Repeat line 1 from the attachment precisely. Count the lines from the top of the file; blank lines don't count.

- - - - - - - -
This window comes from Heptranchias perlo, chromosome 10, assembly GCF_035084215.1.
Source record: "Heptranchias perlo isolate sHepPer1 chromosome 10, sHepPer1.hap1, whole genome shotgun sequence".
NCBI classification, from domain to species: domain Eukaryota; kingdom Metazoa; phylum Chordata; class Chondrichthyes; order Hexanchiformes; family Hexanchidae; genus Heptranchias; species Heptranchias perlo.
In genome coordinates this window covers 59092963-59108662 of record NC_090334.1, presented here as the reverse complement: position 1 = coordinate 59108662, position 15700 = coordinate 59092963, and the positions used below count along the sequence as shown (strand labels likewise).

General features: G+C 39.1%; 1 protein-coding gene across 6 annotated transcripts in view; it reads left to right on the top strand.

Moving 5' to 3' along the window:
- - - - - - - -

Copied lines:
This window comes from Heptranchias perlo, chromosome 10, assembly GCF_035084215.1.